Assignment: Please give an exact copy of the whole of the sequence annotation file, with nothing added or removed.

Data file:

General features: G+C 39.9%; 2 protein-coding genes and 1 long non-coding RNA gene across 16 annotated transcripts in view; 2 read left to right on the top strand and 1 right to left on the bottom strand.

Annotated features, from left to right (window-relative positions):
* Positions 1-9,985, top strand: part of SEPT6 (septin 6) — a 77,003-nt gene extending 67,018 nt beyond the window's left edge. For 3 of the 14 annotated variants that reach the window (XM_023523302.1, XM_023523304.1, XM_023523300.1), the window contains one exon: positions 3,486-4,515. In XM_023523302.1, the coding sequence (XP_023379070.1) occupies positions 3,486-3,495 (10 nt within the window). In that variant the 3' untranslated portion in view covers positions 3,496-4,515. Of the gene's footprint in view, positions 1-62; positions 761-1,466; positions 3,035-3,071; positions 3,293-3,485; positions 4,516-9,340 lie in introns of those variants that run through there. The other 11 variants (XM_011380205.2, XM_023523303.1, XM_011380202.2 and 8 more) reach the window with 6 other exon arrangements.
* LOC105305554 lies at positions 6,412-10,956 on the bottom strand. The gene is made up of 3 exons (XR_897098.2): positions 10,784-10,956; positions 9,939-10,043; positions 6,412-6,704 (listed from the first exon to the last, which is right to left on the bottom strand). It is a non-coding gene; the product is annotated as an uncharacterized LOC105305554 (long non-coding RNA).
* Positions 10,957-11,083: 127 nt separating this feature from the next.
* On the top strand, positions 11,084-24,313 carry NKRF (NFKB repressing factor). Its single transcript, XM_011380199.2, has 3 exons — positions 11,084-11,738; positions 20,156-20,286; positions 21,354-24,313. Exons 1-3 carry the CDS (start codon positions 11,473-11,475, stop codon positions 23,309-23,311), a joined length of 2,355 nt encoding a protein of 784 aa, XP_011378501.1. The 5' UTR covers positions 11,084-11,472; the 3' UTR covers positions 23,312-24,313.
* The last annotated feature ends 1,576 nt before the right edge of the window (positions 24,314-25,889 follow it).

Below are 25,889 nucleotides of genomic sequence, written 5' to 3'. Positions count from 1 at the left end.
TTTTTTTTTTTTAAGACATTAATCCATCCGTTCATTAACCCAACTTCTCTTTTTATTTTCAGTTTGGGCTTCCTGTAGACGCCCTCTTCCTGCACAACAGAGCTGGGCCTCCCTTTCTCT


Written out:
General features: G+C 39.9%; 2 protein-coding genes and 1 long non-coding RNA gene across 16 annotated transcripts in view; 2 read left to right on the top strand and 1 right to left on the bottom strand.

Annotated features, from left to right (window-relative positions):
* Positions 1-9,985, top strand: part of SEPT6 (septin 6) — a 77,003-nt gene extending 67,018 nt beyond the window's left edge. For 3 of the 14 annotated variants that reach the window (XM_023523302.1, XM_023523304.1, XM_023523300.1), the window contains one exon: positions 3,486-4,515. In XM_023523302.1, the coding sequence (XP_023379070.1) occupies positions 3,486-3,495 (10 nt within the window). In that variant the 3' untranslated portion in view covers positions 3,496-4,515. Of the gene's footprint in view, positions 1-62; positions 761-1,466; positions 3,035-3,071; positions 3,293-3,485; positions 4,516-9,340 lie in introns of those variants that run through there. The other 11 variants (XM_011380205.2, XM_023523303.1, XM_011380202.2 and 8 more) reach the window with 6 other exon arrangements.
* LOC105305554 lies at positions 6,412-10,956 on the bottom strand. The gene is made up of 3 exons (XR_897098.2): positions 10,784-10,956; positions 9,939-10,043; positions 6,412-6,704 (listed from the first exon to the last, which is right to left on the bottom strand). It is a non-coding gene; the product is annotated as an uncharacterized LOC105305554 (long non-coding RNA).
* Positions 10,957-11,083: 127 nt separating this feature from the next.
* On the top strand, positions 11,084-24,313 carry NKRF (NFKB repressing factor). Its single transcript, XM_011380199.2, has 3 exons — positions 11,084-11,738; positions 20,156-20,286; positions 21,354-24,313. Exons 1-3 carry the CDS (start codon positions 11,473-11,475, stop codon positions 23,309-23,311), a joined length of 2,355 nt encoding a protein of 784 aa, XP_011378501.1. The 5' UTR covers positions 11,084-11,472; the 3' UTR covers positions 23,312-24,313.
* The last annotated feature ends 1,576 nt before the right edge of the window (positions 24,314-25,889 follow it).

Below are 25,889 nucleotides of genomic sequence, written 5' to 3'. Positions count from 1 at the left end.
TTTTTTTTTTTTAAGACATTAATCCATCCGTTCATTAACCCAACTTCTCTTTTTATTTTCAGTTTGGGCTTCCTGTAGACGCCCTCTTCCTGCACAACAGAGCTGGGCCTCCCTTTCTCT